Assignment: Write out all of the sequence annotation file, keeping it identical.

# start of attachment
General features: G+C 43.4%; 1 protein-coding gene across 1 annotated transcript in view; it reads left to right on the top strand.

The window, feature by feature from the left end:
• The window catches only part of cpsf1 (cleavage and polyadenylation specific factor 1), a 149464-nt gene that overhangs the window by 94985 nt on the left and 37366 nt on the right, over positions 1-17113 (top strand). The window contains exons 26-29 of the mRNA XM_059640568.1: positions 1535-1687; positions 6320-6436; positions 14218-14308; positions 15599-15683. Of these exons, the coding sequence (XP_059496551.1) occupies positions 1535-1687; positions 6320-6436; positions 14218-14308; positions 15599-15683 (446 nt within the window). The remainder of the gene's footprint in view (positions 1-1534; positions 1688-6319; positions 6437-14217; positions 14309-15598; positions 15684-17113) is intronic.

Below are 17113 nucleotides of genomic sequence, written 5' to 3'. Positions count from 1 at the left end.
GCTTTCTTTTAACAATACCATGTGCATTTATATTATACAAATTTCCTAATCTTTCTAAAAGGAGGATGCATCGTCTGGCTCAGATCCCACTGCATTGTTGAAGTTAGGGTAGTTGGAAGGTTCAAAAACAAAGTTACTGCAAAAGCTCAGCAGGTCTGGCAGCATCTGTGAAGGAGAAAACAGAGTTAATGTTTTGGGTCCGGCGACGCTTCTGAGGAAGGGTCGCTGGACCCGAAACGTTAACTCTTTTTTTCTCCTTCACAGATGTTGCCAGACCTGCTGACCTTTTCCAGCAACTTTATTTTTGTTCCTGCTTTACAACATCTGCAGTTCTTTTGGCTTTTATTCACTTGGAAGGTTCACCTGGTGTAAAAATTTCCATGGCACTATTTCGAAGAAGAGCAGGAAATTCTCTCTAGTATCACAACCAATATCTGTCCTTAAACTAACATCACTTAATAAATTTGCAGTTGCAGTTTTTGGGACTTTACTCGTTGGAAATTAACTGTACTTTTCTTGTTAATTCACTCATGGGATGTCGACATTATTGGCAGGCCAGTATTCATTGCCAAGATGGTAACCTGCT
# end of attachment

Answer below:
General features: G+C 43.4%; 1 protein-coding gene across 1 annotated transcript in view; it reads left to right on the top strand.

The window, feature by feature from the left end:
• The window catches only part of cpsf1 (cleavage and polyadenylation specific factor 1), a 149464-nt gene that overhangs the window by 94985 nt on the left and 37366 nt on the right, over positions 1-17113 (top strand). The window contains exons 26-29 of the mRNA XM_059640568.1: positions 1535-1687; positions 6320-6436; positions 14218-14308; positions 15599-15683. Of these exons, the coding sequence (XP_059496551.1) occupies positions 1535-1687; positions 6320-6436; positions 14218-14308; positions 15599-15683 (446 nt within the window). The remainder of the gene's footprint in view (positions 1-1534; positions 1688-6319; positions 6437-14217; positions 14309-15598; positions 15684-17113) is intronic.

Below are 17113 nucleotides of genomic sequence, written 5' to 3'. Positions count from 1 at the left end.
GCTTTCTTTTAACAATACCATGTGCATTTATATTATACAAATTTCCTAATCTTTCTAAAAGGAGGATGCATCGTCTGGCTCAGATCCCACTGCATTGTTGAAGTTAGGGTAGTTGGAAGGTTCAAAAACAAAGTTACTGCAAAAGCTCAGCAGGTCTGGCAGCATCTGTGAAGGAGAAAACAGAGTTAATGTTTTGGGTCCGGCGACGCTTCTGAGGAAGGGTCGCTGGACCCGAAACGTTAACTCTTTTTTTCTCCTTCACAGATGTTGCCAGACCTGCTGACCTTTTCCAGCAACTTTATTTTTGTTCCTGCTTTACAACATCTGCAGTTCTTTTGGCTTTTATTCACTTGGAAGGTTCACCTGGTGTAAAAATTTCCATGGCACTATTTCGAAGAAGAGCAGGAAATTCTCTCTAGTATCACAACCAATATCTGTCCTTAAACTAACATCACTTAATAAATTTGCAGTTGCAGTTTTTGGGACTTTACTCGTTGGAAATTAACTGTACTTTTCTTGTTAATTCACTCATGGGATGTCGACATTATTGGCAGGCCAGTATTCATTGCCAAGATGGTAACCTGCT